Open Source Schools: Getting technical staff on board
I've just got back from today's Open Source Schools "Curriculum Support Workshop" meeting held in London. There were a dozen or so people there representing a pretty wide range of interests and roles in both schools and open source software, with me, I guess, representing the "network manager" role. The discussion lasted four hours, and was all recorded with FlashMeeting so footage should soon be available.
So, from the network manager's point of view: during the discussion, there were the usual grumbles about how the systems at various schools were "locked down" so that staff and pupils couldn't install software on computers. I tried to get accross that this is because computer networks need to be secure and teachers and pupils will cheerfully install pirated software if given half a chance. These people aren't, generally, technical experts, they are teachers, so this is something that maybe doesn't occur to them.
We then discussed software installers. Peter Kemp, who works for TeachFirst and runs the OpenEducationDisc Project, was there, and we discussed how to actually get various bits of open source software installed on school networks. What people maybe haven't realised is that we, as network managers, want easily-deployable solutions - basically, we want an MSI file and an easily-customisable set of install parameters that will allow a piece of software to be install easily over a (Windows) network. The WinLibre project was mentioned, which sounds like it might be worth some further investigation.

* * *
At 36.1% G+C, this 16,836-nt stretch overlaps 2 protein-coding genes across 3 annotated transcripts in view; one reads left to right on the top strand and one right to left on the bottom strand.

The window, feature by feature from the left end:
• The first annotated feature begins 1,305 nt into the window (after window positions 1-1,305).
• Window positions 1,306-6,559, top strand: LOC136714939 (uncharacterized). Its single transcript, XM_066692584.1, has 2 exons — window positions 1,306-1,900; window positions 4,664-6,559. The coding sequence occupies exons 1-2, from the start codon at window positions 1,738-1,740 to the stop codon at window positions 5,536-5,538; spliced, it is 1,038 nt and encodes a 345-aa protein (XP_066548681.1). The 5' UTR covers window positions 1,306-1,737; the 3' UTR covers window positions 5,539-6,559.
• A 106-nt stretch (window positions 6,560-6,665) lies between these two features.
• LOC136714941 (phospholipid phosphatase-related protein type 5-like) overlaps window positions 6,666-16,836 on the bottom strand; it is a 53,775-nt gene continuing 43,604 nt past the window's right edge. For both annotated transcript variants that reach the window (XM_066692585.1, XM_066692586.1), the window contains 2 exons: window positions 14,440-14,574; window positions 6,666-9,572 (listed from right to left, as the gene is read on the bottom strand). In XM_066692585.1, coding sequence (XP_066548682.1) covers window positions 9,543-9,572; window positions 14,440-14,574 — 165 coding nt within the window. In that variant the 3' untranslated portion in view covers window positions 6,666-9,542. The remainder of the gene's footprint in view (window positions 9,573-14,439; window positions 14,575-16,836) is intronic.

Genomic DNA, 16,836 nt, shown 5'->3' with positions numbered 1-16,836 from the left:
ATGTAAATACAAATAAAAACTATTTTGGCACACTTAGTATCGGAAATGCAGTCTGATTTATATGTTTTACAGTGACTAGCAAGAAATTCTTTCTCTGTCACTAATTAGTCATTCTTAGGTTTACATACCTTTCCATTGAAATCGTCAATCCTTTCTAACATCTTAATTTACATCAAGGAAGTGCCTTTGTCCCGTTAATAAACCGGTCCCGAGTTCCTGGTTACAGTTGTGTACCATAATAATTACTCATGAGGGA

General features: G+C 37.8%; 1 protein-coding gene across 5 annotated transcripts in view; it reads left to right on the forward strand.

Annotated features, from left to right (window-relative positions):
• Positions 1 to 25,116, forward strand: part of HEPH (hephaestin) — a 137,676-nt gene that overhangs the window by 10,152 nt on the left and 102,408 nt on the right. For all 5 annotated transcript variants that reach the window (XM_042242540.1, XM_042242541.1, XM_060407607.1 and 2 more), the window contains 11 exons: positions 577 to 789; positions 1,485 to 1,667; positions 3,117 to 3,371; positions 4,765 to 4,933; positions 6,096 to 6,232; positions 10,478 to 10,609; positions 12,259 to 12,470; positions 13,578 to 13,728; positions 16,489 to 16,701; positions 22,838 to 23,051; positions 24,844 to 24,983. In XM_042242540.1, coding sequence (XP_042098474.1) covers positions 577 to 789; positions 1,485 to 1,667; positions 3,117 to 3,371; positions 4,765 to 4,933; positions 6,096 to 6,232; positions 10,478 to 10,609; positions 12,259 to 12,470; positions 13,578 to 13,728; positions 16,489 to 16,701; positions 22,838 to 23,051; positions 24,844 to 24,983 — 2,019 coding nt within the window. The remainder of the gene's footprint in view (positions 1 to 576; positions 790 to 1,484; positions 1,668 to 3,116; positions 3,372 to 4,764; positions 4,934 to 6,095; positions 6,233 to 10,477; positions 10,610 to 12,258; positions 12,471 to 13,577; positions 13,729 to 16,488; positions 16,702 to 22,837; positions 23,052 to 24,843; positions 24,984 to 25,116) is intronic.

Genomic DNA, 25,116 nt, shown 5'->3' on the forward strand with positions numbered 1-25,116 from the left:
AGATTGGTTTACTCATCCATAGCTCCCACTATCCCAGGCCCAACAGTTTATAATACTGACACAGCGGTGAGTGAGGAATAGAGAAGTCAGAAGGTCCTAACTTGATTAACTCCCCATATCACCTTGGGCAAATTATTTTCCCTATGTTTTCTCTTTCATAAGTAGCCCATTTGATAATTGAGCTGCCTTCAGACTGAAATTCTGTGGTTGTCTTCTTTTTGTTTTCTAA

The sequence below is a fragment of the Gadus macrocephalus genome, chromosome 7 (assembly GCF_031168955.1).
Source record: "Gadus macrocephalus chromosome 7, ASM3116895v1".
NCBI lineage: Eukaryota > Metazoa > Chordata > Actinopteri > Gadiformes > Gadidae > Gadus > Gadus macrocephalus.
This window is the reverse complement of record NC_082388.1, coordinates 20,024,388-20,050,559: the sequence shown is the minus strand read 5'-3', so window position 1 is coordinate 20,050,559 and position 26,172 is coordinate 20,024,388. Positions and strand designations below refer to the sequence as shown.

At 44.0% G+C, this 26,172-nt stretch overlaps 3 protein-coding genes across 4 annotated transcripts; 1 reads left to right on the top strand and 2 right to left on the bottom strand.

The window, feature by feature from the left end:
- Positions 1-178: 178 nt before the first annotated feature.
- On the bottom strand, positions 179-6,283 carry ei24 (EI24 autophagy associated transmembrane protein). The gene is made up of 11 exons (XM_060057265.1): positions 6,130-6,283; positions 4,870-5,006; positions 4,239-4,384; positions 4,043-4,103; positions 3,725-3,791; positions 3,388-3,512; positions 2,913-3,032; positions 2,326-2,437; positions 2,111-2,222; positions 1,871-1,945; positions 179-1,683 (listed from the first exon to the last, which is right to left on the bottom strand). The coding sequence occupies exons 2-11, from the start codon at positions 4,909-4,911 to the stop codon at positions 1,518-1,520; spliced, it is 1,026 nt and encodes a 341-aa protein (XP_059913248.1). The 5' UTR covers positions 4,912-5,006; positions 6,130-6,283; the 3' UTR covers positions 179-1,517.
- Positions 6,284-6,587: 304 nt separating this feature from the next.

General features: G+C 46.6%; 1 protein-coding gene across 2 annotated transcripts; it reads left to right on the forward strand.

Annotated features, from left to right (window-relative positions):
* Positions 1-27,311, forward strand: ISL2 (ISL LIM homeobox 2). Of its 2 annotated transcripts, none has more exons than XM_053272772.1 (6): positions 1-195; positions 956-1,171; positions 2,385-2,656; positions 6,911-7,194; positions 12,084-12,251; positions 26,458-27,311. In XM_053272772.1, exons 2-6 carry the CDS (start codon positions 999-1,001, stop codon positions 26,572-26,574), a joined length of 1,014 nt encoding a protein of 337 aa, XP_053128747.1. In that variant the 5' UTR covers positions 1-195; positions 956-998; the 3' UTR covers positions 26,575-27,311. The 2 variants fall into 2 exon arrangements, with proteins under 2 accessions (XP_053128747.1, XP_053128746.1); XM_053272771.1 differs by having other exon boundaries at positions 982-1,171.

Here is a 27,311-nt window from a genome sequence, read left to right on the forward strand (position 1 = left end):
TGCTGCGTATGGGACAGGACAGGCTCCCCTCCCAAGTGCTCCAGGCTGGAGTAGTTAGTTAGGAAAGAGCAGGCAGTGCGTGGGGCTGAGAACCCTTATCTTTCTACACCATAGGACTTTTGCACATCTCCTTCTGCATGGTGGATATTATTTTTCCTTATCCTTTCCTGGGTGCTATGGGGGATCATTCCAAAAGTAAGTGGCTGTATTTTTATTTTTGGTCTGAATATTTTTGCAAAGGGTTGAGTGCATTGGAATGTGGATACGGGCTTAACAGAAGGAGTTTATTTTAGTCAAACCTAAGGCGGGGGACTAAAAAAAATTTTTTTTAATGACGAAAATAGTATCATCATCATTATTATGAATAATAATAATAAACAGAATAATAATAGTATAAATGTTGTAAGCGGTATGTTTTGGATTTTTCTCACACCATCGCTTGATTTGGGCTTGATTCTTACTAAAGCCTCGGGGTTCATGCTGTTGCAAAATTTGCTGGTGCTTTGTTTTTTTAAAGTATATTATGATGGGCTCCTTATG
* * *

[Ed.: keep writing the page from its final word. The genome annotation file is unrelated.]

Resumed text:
The OpenEducationDisc provides a facility to let us dish out CDs to pupils so they can use software at home, but isn't really an option for most of our networks - we can't install from CD on to a couple of hundred workstations. If we could finish off the missing bit - get all this great software easily installed school-wide, set up properly and ready to be used - then the advantages of open source would really start to show, i.e. pupils can use the exact same software at home as at school, it's all free and the network manager doesn't have to fret about licensing.
We also discussed producing training materials for teachers, easy-to-understand stuff that teaches teachers how to teach some subject matter with a particular piece of open source software. I thought people might have been over-estimating some teacher's definition of "easy-to-understand" - I'm sure we can all think of plenty of teachers who, say, don't know what a URL is, so giving them the address of a resource will just confuse the heck out of them. My idea was to produce some training materials to teach teachers how to teach curriculum material, but with the intention that these materials be supported by a member of technical staff - someone to ease the user along when it comes to the computery bits.
If anyone has any suggestions or points to add to the above, please say. I think in-school technical staff are a really important group to reach if we want to get schools using open source software properly, more so than possibly most other people realise - heck, I am in-school technical staff, and I know the problems we face in getting stuff installed and keeping our systems secure, so your ideas, solutions and experiences would all be very much appreciated.